By way of background, three existing schools in Seville Place, North Wall, have amalgamated. These are St. Laurence O’Toole’s junior girls school, St. Laurence O’Toole’s senior girls school and St. Laurence O’Toole’s junior boys school. It is the Department’s intention to provide a new building to accommodate this development and provide for extra demand for pupil places coming on stream from the ongoing development of the Dublin docklands area. The new building, which is being provided in association with the Dublin Dockland Development Authority, will be developed on the existing site.

The new school’s enrolment at 30 September 2007 was 116 pupils. It has a staffing level of a principal, five mainstream assistants, one amalgamation concessionary post, one disadvantaged concessionary post, one permanent urban band one post, two permanent learning support teachers, one post for an administrative principal, one permanent support project post and one permanent home school liaison teacher. Based on an assessment of the projected enrolment, demographic trends and housing developments for the area carried out by the school planning section of the Department, the long-term projected enrolment suggests that a 24 classroom building would be needed.

The building project is in the early stages of architectural planning. In this regard a stage one submission, which deals with site suitability and initial sketch of the proposed building, has been submitted to the Department and is being examined by the Department’s professional and technical staff. The site is extremely difficult as it is limited in size and has a church located on it with a protected feature which, it has been suggested, should remain visible from the street. Both these issues present not insignificant implications for the design process.

While there is no difficulty in devising imaginative architectural responses, the Department must bear in mind that the building will be used by young children and the end product must be an effective and efficient learning environment, meet all health and safety requirements for the intended users and be conducive to effective management by the principal. This is not an easy task given the limitations imposed by the site. Imaginative architectural solutions also invariably add up to expensive buildings. While the financial contribution from the Dublin Dockland Development Authority is both significant and welcome, the cost to the Department is likely to be over and above that normally provided for a school of this size.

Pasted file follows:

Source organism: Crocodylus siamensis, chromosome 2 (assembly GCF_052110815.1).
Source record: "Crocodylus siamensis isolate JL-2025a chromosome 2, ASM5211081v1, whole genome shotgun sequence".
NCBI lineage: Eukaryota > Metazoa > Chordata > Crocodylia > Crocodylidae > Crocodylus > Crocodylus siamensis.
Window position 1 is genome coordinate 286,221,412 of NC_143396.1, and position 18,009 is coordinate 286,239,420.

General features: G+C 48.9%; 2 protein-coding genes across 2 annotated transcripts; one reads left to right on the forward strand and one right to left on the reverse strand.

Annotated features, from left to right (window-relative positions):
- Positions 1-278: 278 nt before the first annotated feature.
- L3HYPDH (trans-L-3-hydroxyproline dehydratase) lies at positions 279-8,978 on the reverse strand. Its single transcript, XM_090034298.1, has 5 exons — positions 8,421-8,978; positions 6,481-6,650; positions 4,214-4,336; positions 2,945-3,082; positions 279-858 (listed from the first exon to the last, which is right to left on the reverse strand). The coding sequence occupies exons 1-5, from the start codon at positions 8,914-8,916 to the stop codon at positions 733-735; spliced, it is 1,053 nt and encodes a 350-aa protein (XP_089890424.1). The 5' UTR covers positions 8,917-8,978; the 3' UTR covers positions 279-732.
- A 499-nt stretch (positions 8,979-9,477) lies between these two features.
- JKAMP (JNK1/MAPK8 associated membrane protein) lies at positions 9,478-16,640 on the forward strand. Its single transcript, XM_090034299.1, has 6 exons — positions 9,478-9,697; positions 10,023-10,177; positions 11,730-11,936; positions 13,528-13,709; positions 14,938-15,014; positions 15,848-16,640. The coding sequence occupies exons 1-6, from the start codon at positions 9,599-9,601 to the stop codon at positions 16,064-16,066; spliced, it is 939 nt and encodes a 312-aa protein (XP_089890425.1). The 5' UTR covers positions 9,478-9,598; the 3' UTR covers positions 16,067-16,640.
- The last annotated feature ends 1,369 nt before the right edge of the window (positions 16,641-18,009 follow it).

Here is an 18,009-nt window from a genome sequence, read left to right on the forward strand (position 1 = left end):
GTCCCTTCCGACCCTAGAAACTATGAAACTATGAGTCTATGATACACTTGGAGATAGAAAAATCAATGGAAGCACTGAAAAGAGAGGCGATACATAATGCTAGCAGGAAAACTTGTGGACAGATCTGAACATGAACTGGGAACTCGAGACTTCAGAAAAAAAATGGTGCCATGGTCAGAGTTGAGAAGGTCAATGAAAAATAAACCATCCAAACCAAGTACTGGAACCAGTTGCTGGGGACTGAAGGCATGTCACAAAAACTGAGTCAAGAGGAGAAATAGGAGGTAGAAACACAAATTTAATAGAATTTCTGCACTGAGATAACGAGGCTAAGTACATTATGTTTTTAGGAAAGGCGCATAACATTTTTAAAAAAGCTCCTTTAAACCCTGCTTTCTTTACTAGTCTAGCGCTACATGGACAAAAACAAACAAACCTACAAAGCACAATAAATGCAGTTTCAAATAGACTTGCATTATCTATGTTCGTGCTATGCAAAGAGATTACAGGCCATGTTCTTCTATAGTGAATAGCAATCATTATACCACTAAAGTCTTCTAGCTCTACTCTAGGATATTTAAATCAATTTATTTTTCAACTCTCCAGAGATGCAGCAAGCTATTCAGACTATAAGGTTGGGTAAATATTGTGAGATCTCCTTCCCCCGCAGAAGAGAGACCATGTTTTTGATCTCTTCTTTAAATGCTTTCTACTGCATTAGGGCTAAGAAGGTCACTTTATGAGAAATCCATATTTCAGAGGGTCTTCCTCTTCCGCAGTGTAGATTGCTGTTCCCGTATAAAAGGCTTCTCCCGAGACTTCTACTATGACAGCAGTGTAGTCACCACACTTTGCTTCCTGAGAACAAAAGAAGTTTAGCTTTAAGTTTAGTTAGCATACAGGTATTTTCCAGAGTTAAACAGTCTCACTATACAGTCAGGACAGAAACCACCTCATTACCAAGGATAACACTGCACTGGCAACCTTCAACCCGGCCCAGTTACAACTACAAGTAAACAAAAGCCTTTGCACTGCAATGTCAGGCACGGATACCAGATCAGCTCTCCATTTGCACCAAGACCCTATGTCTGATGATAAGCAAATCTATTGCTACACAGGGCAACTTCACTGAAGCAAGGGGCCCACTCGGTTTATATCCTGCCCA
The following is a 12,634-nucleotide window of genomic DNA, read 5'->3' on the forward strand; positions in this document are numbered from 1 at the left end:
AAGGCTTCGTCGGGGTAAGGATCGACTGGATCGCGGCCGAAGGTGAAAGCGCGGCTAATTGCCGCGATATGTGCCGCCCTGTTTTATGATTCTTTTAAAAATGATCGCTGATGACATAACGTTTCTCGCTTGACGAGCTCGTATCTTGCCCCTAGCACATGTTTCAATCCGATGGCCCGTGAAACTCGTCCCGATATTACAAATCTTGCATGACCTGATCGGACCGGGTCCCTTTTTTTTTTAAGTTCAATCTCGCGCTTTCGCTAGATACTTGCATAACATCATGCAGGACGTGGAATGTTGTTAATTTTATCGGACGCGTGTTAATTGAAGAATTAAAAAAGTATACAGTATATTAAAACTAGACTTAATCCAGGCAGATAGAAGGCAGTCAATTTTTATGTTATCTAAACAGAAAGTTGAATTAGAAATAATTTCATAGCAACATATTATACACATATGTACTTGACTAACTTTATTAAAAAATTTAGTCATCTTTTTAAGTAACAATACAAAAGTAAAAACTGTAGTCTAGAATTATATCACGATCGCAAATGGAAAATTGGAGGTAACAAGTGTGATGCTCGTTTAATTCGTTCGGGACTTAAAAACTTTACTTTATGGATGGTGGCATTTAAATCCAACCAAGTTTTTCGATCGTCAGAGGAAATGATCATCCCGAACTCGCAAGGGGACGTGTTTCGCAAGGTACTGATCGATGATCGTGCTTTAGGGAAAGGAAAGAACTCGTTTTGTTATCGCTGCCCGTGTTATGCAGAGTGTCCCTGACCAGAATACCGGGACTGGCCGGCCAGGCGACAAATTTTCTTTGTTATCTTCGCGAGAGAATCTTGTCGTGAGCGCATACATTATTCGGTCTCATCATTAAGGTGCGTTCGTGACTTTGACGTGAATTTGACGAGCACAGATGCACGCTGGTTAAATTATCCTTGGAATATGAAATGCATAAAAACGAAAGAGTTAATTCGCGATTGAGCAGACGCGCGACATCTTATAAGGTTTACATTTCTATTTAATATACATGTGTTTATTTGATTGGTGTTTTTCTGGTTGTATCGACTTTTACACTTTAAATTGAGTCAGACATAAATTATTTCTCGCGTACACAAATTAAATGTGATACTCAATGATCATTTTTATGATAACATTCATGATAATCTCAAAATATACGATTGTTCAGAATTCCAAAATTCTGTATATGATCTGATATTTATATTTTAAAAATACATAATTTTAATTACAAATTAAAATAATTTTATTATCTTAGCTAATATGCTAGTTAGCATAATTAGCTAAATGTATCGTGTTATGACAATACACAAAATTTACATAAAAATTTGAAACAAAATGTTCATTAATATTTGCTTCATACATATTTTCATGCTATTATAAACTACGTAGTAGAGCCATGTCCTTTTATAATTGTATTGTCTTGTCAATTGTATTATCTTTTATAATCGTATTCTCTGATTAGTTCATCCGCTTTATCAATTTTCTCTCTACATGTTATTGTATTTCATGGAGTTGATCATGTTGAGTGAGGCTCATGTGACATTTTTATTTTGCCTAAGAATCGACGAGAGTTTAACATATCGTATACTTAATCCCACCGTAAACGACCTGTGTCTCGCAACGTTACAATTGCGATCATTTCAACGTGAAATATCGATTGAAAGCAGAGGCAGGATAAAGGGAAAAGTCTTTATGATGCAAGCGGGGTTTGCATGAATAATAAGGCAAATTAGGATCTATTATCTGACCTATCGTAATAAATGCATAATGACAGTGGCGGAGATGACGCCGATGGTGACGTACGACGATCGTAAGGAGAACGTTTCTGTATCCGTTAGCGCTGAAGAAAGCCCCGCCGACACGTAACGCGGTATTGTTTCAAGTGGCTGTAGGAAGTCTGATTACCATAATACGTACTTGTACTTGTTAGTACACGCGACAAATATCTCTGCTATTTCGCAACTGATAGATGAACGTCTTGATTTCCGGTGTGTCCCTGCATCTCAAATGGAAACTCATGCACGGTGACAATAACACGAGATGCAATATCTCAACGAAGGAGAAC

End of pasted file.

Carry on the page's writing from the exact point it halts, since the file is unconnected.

Having said that, the Department’s professional and technical staff are nearing completion of their review of the stage one submission for the project in question. When completed the next step will be to discuss its findings with the board of management. Once the review is finalised officials from the Department will arrange such a discussion. Thereafter, further progress on the project will be considered in the context of the schools building and modernisation programme.

Senator Paschal Donohoe: Does the Minister of State know when a meeting will be held to provide parents and staff with an update on the position? If not, will he seek to arrange such a meeting in the next few weeks to inform the school authorities of the status of the building project?

Deputy Seán Haughey: As I indicated, the Department’s professional and technical staff are nearing completion of their review of the stage one submission. When this has been completed the next step will be to discuss its findings with the board of management. I will endeavour to obtain information on when a meeting with the board of management can be facilitated. I will then revert to the Senator on the matter.